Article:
Mercury oxidation from bromine chemistry in the free troposphere over the southeastern US Journal Article uri icon



  • Abstract. The elevated deposition of atmospheric mercury over the Southeastern United States is currently not well understood. Here we measure partial columns and vertical profiles of bromine monoxide (BrO) radicals, a key component of mercury oxidation chemistry, to better understand the processes and altitudes at which mercury is being oxidized in the atmosphere. We use the data from a ground-based MAX-DOAS instrument located at a coastal site ~ 1 km from the Gulf of Mexico in Gulf Breeze, FL, where we had previously detected tropospheric BrO (Coburn et al., 2011). Our profile retrieval assimilates information about stratospheric BrO from the WACCM chemical transport model, and uses only measurements at moderately low solar zenith angles (SZA) to estimate the BrO slant column density contained in the reference spectrum (SCDRef). The approach has 2.6 degrees of freedom, and avoids spectroscopic complications that arise at high SZA; knowledge about SCDRef helps to maximize sensitivity in the free troposphere (FT). A cloud-free case study day with low aerosol load (9 April 2010) provided optimal conditions for distinguishing marine boundary layer (MBL: 0–1 km) and free tropospheric (FT: 1–15 km) BrO from the ground. The average daytime tropospheric BrO vertical column density (VCD) of ~ 2.3 × 1013 molec cm−2 (SZA < 70°) is consistent with our earlier reports on other days. The vertical profile locates essentially all tropospheric BrO above 4 km, and shows no evidence for BrO inside the MBL (detection limit < 0.5 pptv). BrO increases in the FT. The average FT-BrO mixing ratio was ~ 0.9 pptv between 1–15 km, consistent with recent aircraft observations. We find that the oxidation of gaseous elemental mercury (GEM) by bromine radicals to form gaseous oxidized mercury (GOM) is the dominant pathway for GEM oxidation throughout the troposphere above Gulf Breeze. The column integral oxidation rates range from 3.0–3.4 × 105 molec cm−2 s−1 for bromine, while contributions from ozone (O3) and chlorine (Cl) were 0.9 × 105 and 0.2 × 105 molec cm−2 s−1, respectively. The GOM formation rate is sensitive to recently proposed atmospheric scavenging reactions of the HgBr adduct by nitrogen dioxide (NO2), and to a lesser extent also HO2 radicals. Using a 3-D chemical transport model, we find that surface GOM variations are typical also of other days, and are mainly derived from the free troposphere. Bromine chemistry is active in the FT over Gulf Breeze, where it forms water-soluble GOM that is subsequently available for wet scavenging by thunderstorms or transport to the boundary layer.;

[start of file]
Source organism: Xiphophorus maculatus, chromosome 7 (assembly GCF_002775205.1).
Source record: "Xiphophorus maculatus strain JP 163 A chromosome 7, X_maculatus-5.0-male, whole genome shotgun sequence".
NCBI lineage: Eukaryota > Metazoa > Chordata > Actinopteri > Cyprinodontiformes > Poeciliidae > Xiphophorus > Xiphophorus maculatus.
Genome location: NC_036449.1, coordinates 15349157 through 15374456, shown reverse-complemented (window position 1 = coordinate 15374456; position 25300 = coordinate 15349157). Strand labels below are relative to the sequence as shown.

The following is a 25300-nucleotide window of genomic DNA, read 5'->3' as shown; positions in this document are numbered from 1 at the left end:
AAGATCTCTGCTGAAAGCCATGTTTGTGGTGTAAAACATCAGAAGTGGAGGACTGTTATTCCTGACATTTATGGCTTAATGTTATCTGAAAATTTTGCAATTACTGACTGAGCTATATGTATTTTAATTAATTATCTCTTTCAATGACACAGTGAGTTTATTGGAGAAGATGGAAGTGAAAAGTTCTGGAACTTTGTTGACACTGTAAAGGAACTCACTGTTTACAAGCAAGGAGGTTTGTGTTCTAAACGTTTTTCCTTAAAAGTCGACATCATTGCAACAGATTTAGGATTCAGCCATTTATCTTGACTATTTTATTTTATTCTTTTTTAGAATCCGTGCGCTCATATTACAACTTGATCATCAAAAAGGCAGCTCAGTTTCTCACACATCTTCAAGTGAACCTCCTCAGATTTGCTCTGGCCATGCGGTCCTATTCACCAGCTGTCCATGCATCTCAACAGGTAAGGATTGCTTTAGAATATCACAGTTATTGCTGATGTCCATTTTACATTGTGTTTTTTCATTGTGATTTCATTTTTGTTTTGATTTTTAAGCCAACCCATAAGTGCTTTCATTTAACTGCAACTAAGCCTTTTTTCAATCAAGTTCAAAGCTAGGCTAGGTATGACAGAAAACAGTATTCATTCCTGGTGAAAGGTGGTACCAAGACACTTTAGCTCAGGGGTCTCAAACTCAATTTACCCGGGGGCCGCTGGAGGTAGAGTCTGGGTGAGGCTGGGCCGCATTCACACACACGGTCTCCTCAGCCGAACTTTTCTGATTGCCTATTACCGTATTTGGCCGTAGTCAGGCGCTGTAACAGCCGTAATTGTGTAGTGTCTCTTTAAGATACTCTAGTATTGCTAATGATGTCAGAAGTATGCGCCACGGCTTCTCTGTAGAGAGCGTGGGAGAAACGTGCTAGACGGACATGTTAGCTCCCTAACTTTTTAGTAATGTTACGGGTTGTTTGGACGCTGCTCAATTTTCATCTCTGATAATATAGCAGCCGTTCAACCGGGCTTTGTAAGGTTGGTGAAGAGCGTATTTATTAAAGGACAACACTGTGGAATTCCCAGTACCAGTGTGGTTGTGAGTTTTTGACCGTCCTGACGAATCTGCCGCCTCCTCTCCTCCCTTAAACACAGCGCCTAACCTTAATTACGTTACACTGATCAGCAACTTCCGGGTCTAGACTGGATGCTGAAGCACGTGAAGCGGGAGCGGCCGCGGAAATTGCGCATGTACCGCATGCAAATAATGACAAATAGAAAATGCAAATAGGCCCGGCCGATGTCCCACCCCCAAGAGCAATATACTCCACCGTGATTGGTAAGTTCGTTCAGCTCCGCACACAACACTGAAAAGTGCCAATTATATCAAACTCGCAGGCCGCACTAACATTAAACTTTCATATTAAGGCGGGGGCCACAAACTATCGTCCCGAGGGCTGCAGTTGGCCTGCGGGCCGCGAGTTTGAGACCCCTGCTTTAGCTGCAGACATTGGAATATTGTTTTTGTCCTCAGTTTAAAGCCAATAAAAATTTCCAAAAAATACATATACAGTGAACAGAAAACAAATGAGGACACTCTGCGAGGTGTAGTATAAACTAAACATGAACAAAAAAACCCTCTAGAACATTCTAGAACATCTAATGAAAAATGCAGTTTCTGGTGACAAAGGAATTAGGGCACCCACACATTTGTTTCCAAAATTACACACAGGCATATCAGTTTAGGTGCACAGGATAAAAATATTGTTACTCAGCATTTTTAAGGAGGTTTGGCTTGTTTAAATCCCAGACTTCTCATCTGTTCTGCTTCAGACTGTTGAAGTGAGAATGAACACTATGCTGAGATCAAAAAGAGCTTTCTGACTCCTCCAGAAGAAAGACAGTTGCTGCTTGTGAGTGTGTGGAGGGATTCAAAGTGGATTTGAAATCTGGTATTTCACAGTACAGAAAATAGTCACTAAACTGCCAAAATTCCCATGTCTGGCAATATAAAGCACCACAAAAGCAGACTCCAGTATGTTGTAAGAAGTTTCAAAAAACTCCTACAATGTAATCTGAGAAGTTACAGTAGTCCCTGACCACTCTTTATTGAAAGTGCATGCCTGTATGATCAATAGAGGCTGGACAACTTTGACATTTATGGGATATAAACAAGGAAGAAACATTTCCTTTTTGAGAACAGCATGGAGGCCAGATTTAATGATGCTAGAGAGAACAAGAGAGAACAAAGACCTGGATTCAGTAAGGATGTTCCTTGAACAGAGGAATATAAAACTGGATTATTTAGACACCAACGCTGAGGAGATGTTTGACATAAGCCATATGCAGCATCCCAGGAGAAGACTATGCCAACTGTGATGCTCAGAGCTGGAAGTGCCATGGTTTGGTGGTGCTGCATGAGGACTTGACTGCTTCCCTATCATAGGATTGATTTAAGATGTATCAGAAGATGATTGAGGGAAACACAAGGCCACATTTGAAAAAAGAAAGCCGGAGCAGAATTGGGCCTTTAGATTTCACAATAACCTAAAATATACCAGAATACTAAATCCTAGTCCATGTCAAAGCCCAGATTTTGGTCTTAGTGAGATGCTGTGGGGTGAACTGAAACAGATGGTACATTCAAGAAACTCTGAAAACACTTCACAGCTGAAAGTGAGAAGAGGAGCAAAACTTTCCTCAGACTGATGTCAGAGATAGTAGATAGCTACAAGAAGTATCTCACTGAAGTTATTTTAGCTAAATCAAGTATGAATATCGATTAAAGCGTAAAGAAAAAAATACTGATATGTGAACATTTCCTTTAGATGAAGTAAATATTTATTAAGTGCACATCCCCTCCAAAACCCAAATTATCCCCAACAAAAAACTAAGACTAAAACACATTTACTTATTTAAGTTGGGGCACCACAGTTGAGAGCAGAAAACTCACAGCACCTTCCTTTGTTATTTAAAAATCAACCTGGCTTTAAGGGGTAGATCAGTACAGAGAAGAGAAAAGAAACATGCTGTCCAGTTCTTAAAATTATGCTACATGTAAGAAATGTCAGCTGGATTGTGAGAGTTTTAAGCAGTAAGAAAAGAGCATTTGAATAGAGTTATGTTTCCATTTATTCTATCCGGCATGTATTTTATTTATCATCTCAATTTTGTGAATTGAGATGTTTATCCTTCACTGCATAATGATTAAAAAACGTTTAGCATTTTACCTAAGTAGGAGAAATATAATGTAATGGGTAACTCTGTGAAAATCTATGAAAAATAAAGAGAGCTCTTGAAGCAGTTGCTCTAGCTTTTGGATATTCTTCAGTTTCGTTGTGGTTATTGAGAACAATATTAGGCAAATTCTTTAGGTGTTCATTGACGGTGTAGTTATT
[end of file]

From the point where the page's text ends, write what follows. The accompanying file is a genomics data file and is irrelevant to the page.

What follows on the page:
publication date

  • October 21, 2015

Date in CU Experts

  • November 12, 2020 11:23 AM

Full Author List

  • Coburn S; Dix B; Edgerton E; Holmes CD; Kinnison D; Liang Q; ter Schure A; Wang S; Volkamer R

author count

  • 9

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